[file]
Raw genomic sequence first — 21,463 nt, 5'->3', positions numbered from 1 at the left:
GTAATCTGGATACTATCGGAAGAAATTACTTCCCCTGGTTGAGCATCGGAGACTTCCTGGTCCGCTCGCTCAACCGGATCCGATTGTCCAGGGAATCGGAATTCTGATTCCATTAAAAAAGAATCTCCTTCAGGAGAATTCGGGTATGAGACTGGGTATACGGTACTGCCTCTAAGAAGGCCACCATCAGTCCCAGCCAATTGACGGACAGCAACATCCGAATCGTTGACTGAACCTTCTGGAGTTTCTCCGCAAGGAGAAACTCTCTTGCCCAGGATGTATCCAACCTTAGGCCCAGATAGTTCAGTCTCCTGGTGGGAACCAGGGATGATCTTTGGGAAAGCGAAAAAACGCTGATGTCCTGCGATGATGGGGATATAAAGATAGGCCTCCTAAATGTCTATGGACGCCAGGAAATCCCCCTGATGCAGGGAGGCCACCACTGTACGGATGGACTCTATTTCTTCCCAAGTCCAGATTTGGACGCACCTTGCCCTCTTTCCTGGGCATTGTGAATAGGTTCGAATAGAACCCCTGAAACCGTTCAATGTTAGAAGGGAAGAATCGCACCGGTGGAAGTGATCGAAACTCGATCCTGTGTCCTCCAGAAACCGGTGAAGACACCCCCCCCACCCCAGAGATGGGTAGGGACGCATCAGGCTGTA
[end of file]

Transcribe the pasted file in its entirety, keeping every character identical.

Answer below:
Raw genomic sequence first — 21,463 nt, 5'->3', positions numbered from 1 at the left:
GTAATCTGGATACTATCGGAAGAAATTACTTCCCCTGGTTGAGCATCGGAGACTTCCTGGTCCGCTCGCTCAACCGGATCCGATTGTCCAGGGAATCGGAATTCTGATTCCATTAAAAAAGAATCTCCTTCAGGAGAATTCGGGTATGAGACTGGGTATACGGTACTGCCTCTAAGAAGGCCACCATCAGTCCCAGCCAATTGACGGACAGCAACATCCGAATCGTTGACTGAACCTTCTGGAGTTTCTCCGCAAGGAGAAACTCTCTTGCCCAGGATGTATCCAACCTTAGGCCCAGATAGTTCAGTCTCCTGGTGGGAACCAGGGATGATCTTTGGGAAAGCGAAAAAACGCTGATGTCCTGCGATGATGGGGATATAAAGATAGGCCTCCTAAATGTCTATGGACGCCAGGAAATCCCCCTGATGCAGGGAGGCCACCACTGTACGGATGGACTCTATTTCTTCCCAAGTCCAGATTTGGACGCACCTTGCCCTCTTTCCTGGGCATTGTGAATAGGTTCGAATAGAACCCCTGAAACCGTTCAATGTTAGAAGGGAAGAATCGCACCGGTGGAAGTGATCGAAACTCGATCCTGTGTCCTCCAGAAACCGGTGAAGACACCCCCCCCACCCCAGAGATGGGTAGGGACGCATCAGGCTGTA